Need I display a thick skin at work?
Those of us that are sensitive sometimes feel we need to display a thick skin at work. According to Merriam-Webster, thick skin is “an ability to keep from getting upset or offended by the things other people say and do”. The question posed in this blog is whether we need to display a thick skin. This is especially for some of us that identify as being highly sensitive persons (or HSP which will be a topic for another blog in the near future). How about the quintessential pachyderms such as elephants, rhinos, and hippos? It is well known that elephants are highly sensitive and have a thick skin (okay literally). Interestingly, rhinos and hippos have very sensitive thick skins!
Okay, let us not get side-tracked by these mammal references and focus on the issue of thick skin as defined in Merriam-Webster applied to work-places. How about we begin by asking: when does one get upset or offended by things said by people in our offices? Many a time it happens when there is a mismatch of one or more of expectations, values, beliefs, or objectives. Of course, it could also be due to misperception, misinterpretation, miscommunication, or misjudgment. For all these reasons it may not be a bad idea to say that we are offended or feel upset. Constantly displaying a thick skin could possibly only make matters worse as over time things may suddenly explode.
It is worthwhile to distinguish between developing versus displaying a thick skin. Developing a thick skin means not to get offended or upset when something happens. At an individual level, there is tremendous merit in improving our emotional intelligence and thereby developing a thick skin. There are ways to do that and many books and websites are devoted to emotional intelligence (I like the 2.0 book by Travis Bradberry and Jean Greaves). On the flip side, displaying a thick skin means to feel offended or upset, but not showing it. Perhaps there is a sweet spot between being melodramatic and putting up a stoic facade, as neither extremes are ideal.
From an organizational standpoint it is important to recognize that the objectives, core values, and purpose could be vastly different from person to person. So it is entirely possible that something might upset or offend one person but not many others. Thus for people in leadership positions, it would be critical to understand, evaluate, and adjust at an individual level based on their interactions with the employees. It is also important to feel the pulse and provide a safe space for the employees to display their emotions. It would be useful to catch ourselves saying things like, “not sure why he got all worked up for something trivial like this” and find ways to change that. Okay, now back to the employee perspective.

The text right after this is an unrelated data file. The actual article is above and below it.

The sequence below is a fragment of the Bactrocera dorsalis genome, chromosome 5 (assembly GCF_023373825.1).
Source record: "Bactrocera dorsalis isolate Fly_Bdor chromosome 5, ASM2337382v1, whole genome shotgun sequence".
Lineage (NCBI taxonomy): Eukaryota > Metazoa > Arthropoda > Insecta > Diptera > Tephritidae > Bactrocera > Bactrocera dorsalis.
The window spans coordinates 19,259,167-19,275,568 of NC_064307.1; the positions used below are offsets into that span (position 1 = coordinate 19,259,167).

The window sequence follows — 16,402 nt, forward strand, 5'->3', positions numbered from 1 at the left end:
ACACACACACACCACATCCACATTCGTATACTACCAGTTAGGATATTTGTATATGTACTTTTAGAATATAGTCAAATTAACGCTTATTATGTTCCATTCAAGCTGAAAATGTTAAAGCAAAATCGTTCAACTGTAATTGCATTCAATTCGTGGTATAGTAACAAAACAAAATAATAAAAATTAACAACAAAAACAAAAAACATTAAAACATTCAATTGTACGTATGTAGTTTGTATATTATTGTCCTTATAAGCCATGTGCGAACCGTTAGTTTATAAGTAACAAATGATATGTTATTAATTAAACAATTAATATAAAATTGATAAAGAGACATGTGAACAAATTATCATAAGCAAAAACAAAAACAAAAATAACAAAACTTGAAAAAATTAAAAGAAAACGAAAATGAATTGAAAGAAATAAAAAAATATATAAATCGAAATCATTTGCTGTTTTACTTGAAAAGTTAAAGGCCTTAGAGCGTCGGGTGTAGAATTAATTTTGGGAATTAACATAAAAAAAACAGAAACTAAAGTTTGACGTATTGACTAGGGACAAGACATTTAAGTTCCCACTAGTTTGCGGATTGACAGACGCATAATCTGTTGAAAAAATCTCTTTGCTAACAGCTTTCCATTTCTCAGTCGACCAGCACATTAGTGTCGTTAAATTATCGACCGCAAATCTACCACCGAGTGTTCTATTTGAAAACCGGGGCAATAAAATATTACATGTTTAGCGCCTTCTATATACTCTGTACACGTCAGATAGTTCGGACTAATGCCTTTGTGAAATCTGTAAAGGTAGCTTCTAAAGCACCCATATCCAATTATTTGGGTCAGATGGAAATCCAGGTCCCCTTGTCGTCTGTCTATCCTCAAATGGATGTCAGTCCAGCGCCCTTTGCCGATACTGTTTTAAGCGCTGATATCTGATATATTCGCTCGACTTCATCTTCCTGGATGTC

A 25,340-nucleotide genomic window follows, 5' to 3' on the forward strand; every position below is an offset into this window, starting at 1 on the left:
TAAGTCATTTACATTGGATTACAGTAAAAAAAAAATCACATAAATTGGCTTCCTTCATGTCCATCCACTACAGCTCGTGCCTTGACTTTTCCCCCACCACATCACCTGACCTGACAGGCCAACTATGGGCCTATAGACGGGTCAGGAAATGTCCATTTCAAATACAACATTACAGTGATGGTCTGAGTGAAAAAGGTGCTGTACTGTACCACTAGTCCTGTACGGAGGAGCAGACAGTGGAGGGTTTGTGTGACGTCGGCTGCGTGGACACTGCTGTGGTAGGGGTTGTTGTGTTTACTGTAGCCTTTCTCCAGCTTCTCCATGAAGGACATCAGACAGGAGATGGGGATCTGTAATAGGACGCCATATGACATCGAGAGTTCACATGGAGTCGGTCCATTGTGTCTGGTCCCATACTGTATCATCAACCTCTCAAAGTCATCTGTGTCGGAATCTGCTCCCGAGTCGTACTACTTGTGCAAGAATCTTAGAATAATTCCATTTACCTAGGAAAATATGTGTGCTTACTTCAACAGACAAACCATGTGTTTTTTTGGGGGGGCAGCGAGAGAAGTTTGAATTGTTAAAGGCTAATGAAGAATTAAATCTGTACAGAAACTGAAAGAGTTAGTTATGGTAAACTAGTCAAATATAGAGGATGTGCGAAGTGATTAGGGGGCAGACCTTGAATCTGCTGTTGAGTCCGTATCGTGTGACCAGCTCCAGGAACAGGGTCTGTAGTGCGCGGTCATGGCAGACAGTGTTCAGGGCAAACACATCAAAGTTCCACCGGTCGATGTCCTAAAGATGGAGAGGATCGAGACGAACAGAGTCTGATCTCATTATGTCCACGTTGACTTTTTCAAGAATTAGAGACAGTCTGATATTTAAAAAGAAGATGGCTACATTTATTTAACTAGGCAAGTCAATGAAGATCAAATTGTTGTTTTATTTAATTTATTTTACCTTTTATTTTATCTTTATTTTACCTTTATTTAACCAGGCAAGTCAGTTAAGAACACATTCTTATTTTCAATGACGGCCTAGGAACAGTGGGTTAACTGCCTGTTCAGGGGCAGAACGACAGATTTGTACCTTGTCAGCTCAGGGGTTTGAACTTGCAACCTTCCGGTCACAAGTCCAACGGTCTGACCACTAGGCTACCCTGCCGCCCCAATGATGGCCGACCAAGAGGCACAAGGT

Let us look at a few specific examples: (1) Alice put her heart and soul into teaching her undergraduate course, but the students did not give her high ratings in the course evaluations; (2) Brad parks his car next to his colleague’s, and the colleague accused Brad of opening the door too wide and hitting the colleague’s car (although that never happened); (3) Cathy’s supervisor during her annual evaluation said her performance was not satisfactory although Cathy felt maybe her supervisor did not know of all the things she accomplished. In these situations, would you recommend that Alice, Brad, and Cathy display thick skins? Developing a thick skin is surely reasonable here but how about displaying? One can certainly make a case for not displaying thick skins in these cases.
Here are some thoughts with regards to when and how not to display thick skin.
Pick our battles
It may not be the best thing to take action every time someone offends or upsets us. That is because we may come across as problematic. So we could perhaps pick our battles. In particular, if there are things that go completely against our core values or something that absolutely prevents us from doing our best work, then those items we need to take action about. If we have the emotional intelligence to pick that battle calmly, then that would be ideal. Still letting people know you did not appreciate that would be useful.
Discuss with others
Those of us that do display a thick skin but are burning inside, it would help to discuss with our friends and confidants. Also, by speaking with more than one person, we could get a variety of inputs. That would even help us evaluate if we need to pick a particular incident as the battle. However, we must make sure these friends are not adding further fuel to the fire. In addition, some of our friends and confidants may be able to take some action if we are unable to do so due to various circumstances.
Even if we choose to display a thick skin, sometimes it would help to communicate. For example in case (1) above, Alice could communicate with her future students that they should let her know what is bothering them, perhaps anonymously through a poll. In case (2), Brad could communicate with his supervisor what happened, so that the supervisor is informed and can see if such a pattern is repeated with others. In case (3), Cathy could send weekly or monthly emails to her boss listing the things she did so that the situation does not repeat. There would hopefully be good ways to communicate effectively in other circumstances as well.